- Marjoram (Origanum vulgare): Grows best in well-drained to dry, neutral to alkaline soil in the sun. Leaves are picked during the growing season; often used dried in Italian, Greek and Mexican cuisine.
- Mint (Mentha spp): Mentha is a well-known genus (in the Lamiaceae family) with medicinal and aromatic value. It is grown in rich, moist soil in the sun or part shade where it may become invasive, so it is best grown in a container and regularly divided. The intensely aromatic leaves are used for flavouring and tea.
- Parsley (Petroselinum crispum) Grow in rich, well-drained neutral to alkaline soil in the sun or part shade. Pick leaves just before flowering and use fresh ingredients in French, Italian, and Middle-East cookery.
- Rosemary (Rosmarinus officinalis): Grow in well-drained, ideally neutral to alkaline soil in full sun with shelter in cold areas as it rarely survives prolonged freezing. Remove dead stems and weak growth in the spring, prune after flowering to encourage bushy growth. Fresh or dried leaves are used for flavouring, especially meat such as lamb. Fresh sprigs can be steeped in vinegar or olive oil.
- Sage (Salvia officinalis): Grow in well-drained to dry neutral to alkaline soils in full sun. Sage dislikes damp conditions and low light in winter. Many cultivars have excellent ornamental value. Hard prune in early spring to promote bushy growth. Leaves are used to flavour many dishes, especially meat. Fresh or dried leaves are used for tea.
- French Tarragon (Artemisia dracunculus): Grow in well-drained, neutral to slightly alkaline soil in the sun. Pick leaves before flowering. Has distinctive, aromatic leaves used to flavour chicken and egg dishes, salad dressing and sauces
- Thyme (Thymus vulgaris): Grow in well-drained, even stony poor soils in the sun; most thyme prefer neutral to alkaline soil. Trim lightly after flowering to maintain a bushy form. Fresh or dried leaves and flowers are used to flavour many dishes, especially French cuisine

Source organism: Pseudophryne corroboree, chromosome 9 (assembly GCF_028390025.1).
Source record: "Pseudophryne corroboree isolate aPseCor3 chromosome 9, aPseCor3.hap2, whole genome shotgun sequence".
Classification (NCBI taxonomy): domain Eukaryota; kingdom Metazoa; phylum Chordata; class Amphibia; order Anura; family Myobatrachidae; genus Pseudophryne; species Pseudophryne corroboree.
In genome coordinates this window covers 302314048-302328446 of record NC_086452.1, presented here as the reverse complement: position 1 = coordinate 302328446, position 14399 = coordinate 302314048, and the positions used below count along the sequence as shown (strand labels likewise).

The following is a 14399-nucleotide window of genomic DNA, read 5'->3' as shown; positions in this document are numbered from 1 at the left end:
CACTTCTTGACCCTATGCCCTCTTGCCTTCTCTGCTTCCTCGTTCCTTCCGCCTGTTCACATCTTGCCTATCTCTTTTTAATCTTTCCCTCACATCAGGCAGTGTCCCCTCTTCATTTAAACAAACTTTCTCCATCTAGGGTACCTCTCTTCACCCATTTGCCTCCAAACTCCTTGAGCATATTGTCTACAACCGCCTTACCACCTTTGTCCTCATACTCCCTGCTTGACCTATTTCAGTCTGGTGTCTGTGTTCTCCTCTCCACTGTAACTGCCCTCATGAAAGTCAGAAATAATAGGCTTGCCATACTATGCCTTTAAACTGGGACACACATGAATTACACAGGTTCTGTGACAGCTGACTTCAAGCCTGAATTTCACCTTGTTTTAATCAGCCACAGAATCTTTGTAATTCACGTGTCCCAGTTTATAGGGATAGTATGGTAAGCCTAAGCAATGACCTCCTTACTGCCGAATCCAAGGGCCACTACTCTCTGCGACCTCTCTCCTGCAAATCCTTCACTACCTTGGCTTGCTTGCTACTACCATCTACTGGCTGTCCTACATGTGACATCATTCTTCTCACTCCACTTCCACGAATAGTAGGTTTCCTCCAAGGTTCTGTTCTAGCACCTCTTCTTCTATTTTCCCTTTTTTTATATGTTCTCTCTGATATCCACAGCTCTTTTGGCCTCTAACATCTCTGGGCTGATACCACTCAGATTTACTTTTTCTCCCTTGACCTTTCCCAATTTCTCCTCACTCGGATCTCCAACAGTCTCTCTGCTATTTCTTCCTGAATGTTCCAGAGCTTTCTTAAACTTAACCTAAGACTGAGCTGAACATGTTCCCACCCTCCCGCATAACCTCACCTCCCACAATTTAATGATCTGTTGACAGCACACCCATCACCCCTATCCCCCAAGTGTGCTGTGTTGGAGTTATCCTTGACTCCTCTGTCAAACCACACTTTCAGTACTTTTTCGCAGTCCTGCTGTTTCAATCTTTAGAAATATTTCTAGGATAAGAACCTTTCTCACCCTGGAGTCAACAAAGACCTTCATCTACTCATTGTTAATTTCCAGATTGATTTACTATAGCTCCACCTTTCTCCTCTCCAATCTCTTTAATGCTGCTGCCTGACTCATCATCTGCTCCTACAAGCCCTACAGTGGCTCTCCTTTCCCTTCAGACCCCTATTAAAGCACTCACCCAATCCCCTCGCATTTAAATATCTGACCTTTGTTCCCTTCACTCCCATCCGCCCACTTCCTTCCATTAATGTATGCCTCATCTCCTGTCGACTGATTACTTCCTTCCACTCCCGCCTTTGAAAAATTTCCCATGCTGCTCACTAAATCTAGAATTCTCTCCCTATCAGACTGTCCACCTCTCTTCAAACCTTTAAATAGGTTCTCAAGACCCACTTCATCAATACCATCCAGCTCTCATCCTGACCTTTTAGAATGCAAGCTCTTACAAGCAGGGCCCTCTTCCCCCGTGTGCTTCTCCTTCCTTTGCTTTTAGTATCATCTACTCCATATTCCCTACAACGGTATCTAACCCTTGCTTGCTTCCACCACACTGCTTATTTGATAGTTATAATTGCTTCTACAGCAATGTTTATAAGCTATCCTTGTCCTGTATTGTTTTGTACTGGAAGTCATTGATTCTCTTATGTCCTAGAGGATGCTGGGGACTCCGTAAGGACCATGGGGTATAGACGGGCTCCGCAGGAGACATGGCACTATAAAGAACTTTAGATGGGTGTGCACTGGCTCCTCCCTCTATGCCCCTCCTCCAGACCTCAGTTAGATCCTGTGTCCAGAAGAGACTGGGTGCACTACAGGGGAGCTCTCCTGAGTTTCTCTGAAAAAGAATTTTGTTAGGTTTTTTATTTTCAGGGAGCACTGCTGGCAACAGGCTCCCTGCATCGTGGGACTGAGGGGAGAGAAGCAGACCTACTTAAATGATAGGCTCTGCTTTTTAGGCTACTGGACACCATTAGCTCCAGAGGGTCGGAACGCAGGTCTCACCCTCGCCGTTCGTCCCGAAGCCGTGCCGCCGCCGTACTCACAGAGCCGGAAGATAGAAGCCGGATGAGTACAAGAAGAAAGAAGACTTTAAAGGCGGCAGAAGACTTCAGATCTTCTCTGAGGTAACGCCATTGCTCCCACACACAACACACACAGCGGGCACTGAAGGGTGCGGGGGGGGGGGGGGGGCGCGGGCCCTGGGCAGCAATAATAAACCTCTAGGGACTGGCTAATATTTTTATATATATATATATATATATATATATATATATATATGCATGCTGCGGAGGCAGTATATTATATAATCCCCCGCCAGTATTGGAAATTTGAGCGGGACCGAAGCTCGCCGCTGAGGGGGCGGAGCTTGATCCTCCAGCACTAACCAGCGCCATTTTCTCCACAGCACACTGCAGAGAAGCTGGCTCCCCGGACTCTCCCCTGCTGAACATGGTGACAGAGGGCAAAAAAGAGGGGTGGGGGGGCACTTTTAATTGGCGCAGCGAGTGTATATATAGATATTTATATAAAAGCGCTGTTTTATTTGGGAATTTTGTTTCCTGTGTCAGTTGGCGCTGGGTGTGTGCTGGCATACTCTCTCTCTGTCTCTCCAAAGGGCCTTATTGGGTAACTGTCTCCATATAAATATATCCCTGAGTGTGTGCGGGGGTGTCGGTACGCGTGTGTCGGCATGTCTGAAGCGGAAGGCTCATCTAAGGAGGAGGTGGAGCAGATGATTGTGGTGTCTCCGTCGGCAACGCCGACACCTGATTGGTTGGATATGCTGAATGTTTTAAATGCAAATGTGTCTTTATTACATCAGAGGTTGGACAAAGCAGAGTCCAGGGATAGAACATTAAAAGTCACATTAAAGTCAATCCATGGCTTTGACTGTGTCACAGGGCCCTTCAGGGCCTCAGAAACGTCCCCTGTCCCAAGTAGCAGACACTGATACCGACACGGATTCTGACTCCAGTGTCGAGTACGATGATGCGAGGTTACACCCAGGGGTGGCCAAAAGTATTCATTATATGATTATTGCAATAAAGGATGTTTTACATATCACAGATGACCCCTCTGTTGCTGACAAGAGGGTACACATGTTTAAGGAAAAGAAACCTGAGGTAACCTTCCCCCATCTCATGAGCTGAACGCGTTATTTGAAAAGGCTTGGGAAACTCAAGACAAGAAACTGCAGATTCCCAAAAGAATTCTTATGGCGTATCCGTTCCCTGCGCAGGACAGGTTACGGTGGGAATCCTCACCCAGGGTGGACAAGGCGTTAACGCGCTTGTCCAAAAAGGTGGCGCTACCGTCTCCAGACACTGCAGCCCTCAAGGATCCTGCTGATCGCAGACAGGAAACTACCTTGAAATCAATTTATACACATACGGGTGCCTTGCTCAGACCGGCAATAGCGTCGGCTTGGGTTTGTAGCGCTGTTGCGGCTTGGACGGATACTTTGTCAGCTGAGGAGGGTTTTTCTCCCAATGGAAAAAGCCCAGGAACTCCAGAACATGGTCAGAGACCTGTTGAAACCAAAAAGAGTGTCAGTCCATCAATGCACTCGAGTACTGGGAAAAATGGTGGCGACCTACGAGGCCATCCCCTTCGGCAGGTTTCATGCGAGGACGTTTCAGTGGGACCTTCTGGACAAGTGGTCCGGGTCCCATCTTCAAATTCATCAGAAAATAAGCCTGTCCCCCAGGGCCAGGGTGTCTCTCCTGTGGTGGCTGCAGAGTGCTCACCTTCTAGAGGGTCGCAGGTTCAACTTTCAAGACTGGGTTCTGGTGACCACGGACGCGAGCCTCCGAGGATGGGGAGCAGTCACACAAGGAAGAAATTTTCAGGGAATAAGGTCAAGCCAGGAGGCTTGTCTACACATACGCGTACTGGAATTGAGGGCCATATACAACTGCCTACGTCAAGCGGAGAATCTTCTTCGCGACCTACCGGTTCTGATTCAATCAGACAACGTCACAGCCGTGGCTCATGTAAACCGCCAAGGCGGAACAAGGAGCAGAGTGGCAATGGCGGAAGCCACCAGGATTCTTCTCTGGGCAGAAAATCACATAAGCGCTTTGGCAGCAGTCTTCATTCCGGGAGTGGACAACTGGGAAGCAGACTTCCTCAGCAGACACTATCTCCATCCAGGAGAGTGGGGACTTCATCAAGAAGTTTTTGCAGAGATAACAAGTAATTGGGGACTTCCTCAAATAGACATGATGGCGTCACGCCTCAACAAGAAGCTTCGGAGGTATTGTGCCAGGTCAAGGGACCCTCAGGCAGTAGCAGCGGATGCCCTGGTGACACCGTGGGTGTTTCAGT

Herbal Histories: from the National Trust magazine for Spring 2021
- Thyme: the Romans used thyme for massage oils, baths, and as an antidote for snakebites. It is a beautiful stock flavouring and is also used in stews. It is a good accompaniment for carrots and leeks. Because thyme has a strong flavour, you don’t need to use much of it.
- Tarragon: Once called little dragon mugwort, tarragon is aromatic, a taste slightly of aniseed and grows well in containers. French tarragon needs to be grown from cuttings. Tarragon is excellent in vinegars and salads or with chicken, fish or eggs.
- Marjoram: is closely related to Oregano and is often used in Italian dishes, tomato sauces and pasta. It is said to have been grown by Aphrodite, the goddess of love. Greek Oregano is good for drying. Marjoram is milder, and usually, it is used whilst fresh.
- Lovage: Has recently been rising in popularity. This herb had a taste similar to celery and can be used in stews, soups and salads. As it can grow up to 1.8 metres high, you should be careful where you plant it.
- Parsley: has traditionally been used to garnish meat and fish salads. It brings a bright and mildly bitter punch to a plate. It is also used in tabbouleh and as one of the key ingredients in a French herb bundle or bouquet garni, adding flavour in soups and stocks.
Sources and Further Information
- British Herbs http://www.bhta.org.uk/about-herbs/herb-facts/
- RHS Guide to Growing Herbs https://www.rhs.org.uk/advice/profile?pid=679
- Herbal Histories: from the National Trust magazine for Spring 2021, page 59
Tisanes are teas that don’t contain leaves of the Camellia Sinensis. Instead they are infusions made from the leaves, roots, berries, and spices of other plants. ↑